Significant undercounting of Minnesota’s population occurred in the past two federal counts, which are constitutionally required every decade. In 1990 about 20,000 state residents were overlooked; 10 years later more than 14,000 were missed. In both cases people of color and those living in poverty were the most likely to go uncounted.
A four-language Community Census Guide (English, Spanish, Somali, Hmong) can be downloaded from mainstreetproject.org. The guide describes the 2010 Census and addresses the concerns and fears that can get in the way of participation.
Having a correct count is critical given all that rides on its outcome. The Census is used to distribute more than $400 billion in federal funds for such things as schools, hospitals and transportation projects and determines the number of seats each state has in the U.S. House of Representatives. Minnesota has had eight congressional districts since 1960, but even an undercount of 1,400 could reduce that by one going forward.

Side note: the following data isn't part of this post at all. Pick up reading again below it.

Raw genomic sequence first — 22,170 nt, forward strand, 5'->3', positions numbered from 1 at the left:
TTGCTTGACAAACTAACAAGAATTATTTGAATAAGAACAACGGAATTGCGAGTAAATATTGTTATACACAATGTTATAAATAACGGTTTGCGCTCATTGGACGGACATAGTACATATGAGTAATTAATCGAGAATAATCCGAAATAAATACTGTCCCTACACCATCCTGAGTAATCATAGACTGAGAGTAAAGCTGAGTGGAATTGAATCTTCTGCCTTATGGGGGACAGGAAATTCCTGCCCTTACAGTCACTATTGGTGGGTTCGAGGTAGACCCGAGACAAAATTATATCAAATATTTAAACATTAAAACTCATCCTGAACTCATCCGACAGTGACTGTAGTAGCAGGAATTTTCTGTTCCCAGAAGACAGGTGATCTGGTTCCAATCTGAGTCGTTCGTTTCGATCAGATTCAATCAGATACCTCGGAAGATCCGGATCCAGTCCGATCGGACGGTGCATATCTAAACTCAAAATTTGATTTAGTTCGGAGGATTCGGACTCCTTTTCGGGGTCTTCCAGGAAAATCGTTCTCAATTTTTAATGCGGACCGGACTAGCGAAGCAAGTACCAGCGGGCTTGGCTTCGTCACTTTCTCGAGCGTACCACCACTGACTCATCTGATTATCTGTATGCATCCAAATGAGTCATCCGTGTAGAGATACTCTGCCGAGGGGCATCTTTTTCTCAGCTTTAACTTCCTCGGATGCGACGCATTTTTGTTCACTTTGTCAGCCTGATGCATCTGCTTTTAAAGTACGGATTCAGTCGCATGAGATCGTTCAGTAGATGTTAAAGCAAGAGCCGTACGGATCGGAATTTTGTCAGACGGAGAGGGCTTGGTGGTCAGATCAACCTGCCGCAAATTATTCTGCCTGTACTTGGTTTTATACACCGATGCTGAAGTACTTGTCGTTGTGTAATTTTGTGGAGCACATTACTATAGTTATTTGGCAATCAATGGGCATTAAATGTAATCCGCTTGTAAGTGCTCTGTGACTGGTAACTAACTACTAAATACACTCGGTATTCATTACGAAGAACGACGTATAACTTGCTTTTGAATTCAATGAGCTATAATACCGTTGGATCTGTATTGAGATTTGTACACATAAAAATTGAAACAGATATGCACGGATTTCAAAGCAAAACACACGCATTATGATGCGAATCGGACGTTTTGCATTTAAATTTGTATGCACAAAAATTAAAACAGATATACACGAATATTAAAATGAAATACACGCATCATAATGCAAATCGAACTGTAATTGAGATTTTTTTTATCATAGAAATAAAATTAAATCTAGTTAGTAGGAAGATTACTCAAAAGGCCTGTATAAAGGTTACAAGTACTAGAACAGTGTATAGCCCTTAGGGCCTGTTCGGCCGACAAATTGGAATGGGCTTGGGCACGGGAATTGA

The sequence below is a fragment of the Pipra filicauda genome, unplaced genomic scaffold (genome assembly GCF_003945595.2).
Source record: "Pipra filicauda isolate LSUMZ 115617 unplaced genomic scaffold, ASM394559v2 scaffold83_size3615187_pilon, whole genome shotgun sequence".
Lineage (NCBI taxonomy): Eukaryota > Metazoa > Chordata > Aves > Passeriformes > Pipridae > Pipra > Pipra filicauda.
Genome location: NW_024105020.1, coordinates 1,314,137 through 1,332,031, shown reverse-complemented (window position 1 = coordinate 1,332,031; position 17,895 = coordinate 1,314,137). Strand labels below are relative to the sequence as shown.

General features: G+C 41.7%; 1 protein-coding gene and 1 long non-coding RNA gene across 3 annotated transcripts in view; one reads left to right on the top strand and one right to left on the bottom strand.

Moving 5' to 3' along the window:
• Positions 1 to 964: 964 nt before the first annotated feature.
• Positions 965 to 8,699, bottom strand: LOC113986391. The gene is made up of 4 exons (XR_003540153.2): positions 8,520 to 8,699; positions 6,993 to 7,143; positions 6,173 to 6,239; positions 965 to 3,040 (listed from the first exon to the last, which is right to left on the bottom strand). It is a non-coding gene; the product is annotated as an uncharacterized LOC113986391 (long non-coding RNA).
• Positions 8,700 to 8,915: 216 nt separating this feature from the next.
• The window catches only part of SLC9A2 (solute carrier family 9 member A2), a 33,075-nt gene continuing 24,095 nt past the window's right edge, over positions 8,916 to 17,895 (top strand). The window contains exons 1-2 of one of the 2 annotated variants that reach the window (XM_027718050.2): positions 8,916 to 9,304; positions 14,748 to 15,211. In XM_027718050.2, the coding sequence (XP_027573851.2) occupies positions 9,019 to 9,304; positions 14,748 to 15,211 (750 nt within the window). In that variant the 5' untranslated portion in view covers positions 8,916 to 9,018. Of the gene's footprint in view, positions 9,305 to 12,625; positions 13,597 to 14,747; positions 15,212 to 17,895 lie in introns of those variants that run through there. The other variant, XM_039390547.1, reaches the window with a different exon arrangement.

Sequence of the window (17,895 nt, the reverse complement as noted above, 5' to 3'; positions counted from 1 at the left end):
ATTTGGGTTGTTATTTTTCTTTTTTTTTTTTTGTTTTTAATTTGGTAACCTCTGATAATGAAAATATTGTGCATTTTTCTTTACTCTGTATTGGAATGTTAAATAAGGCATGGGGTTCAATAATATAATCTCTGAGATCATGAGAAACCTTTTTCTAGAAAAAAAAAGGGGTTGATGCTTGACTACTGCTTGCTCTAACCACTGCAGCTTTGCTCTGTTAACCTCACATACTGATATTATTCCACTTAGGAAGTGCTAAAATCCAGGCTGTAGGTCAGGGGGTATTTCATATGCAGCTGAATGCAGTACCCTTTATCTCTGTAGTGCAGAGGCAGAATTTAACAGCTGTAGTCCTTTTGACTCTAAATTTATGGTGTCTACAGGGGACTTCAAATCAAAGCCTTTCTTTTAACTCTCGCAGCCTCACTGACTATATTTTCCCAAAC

“Minnesota communities lose around $1,200 every year in federal funds for each person who goes uncounted,” said Steven Renderos, media justice organizer with the Main Street Project. “Many of the people in these communities will be unlikely to participate unless organizations and leaders they know and trust address their concerns.”
Between now and Census Day on April 1, Main Street Project also will work with community groups in outstate Minnesota.